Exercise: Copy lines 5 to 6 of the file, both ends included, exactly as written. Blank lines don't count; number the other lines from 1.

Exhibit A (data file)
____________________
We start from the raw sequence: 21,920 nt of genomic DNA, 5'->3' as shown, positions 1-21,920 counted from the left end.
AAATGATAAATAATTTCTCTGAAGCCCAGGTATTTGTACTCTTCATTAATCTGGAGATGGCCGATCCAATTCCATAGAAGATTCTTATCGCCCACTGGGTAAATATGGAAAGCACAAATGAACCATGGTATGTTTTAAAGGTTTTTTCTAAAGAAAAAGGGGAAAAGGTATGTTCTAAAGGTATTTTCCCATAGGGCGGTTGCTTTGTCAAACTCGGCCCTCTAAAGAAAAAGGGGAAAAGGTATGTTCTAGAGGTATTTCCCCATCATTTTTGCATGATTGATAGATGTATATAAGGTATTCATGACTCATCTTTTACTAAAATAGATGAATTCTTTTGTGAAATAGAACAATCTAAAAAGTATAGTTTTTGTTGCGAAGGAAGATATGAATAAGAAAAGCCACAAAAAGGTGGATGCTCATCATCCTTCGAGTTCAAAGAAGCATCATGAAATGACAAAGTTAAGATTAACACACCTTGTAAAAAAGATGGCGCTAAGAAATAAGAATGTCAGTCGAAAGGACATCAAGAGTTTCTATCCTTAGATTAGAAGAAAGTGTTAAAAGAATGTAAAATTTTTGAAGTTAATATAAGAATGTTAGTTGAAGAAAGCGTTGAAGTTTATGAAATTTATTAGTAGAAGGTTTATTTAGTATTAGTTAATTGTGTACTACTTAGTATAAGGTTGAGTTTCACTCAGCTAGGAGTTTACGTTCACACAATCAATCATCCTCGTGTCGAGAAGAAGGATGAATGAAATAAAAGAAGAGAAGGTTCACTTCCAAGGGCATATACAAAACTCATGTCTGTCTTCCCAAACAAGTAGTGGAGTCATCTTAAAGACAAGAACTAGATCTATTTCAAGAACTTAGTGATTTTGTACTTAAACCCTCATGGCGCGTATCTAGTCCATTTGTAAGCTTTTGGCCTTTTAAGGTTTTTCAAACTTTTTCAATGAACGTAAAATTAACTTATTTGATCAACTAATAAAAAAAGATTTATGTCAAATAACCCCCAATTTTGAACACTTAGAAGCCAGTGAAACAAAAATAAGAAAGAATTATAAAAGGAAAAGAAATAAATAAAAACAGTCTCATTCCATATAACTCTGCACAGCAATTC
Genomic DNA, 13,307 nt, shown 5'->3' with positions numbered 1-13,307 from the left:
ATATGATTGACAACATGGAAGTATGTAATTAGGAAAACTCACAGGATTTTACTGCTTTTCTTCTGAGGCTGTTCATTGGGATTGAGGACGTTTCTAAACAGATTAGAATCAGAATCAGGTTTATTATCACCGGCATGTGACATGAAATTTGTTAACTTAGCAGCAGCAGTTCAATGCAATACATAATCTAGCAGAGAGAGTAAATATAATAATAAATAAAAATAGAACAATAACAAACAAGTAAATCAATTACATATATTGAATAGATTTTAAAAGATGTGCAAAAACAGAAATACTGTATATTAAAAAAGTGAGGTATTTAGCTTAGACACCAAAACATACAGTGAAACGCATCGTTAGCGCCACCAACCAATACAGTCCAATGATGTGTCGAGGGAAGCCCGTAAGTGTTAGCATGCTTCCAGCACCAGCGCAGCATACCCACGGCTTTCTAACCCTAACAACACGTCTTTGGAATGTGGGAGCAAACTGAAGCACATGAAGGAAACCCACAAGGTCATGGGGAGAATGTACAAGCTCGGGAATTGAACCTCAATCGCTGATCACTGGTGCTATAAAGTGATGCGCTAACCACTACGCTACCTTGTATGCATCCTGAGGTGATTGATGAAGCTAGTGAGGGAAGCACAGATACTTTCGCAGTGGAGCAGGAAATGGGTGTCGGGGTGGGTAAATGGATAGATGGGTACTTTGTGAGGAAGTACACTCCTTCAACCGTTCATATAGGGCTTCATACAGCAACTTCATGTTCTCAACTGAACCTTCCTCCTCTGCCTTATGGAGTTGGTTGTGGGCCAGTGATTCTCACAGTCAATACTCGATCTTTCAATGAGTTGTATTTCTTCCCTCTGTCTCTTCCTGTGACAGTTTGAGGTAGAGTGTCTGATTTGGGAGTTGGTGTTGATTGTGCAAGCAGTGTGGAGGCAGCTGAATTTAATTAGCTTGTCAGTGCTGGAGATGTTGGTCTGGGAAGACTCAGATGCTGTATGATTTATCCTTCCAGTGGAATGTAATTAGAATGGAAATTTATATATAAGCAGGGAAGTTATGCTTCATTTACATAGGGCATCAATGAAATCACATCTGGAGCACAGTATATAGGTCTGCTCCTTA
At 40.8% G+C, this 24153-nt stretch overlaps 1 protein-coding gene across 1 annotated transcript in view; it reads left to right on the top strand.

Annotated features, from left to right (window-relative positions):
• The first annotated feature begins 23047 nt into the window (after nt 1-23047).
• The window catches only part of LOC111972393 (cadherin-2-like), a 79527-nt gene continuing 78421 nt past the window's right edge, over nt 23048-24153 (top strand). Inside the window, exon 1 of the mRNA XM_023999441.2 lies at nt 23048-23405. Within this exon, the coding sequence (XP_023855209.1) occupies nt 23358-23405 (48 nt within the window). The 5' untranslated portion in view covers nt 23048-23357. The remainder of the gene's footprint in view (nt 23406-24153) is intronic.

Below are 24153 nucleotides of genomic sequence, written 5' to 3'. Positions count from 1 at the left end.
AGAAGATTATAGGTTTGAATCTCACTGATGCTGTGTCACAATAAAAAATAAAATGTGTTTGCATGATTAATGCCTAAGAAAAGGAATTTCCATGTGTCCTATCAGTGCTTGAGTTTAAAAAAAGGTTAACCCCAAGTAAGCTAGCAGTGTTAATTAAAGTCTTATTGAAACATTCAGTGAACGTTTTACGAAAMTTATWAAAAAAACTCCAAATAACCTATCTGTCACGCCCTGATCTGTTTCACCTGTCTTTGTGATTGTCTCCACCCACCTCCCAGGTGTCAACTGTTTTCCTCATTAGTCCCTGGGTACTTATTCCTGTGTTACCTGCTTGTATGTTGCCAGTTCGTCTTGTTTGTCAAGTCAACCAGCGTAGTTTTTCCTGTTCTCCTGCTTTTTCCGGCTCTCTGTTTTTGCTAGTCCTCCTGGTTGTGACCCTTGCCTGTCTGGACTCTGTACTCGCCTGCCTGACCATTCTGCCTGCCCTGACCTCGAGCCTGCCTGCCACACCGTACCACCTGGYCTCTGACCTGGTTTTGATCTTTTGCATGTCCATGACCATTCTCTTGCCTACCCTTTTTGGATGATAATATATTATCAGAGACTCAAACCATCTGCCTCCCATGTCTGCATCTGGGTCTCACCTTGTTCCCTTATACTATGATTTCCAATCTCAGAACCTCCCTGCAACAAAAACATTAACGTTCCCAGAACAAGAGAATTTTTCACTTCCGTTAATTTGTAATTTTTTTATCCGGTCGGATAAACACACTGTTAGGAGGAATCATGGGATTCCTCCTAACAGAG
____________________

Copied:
At 40.8% G+C, this 24153-nt stretch overlaps 1 protein-coding gene across 1 annotated transcript in view; it reads left to right on the top strand.

Annotated features, from left to right (window-relative positions):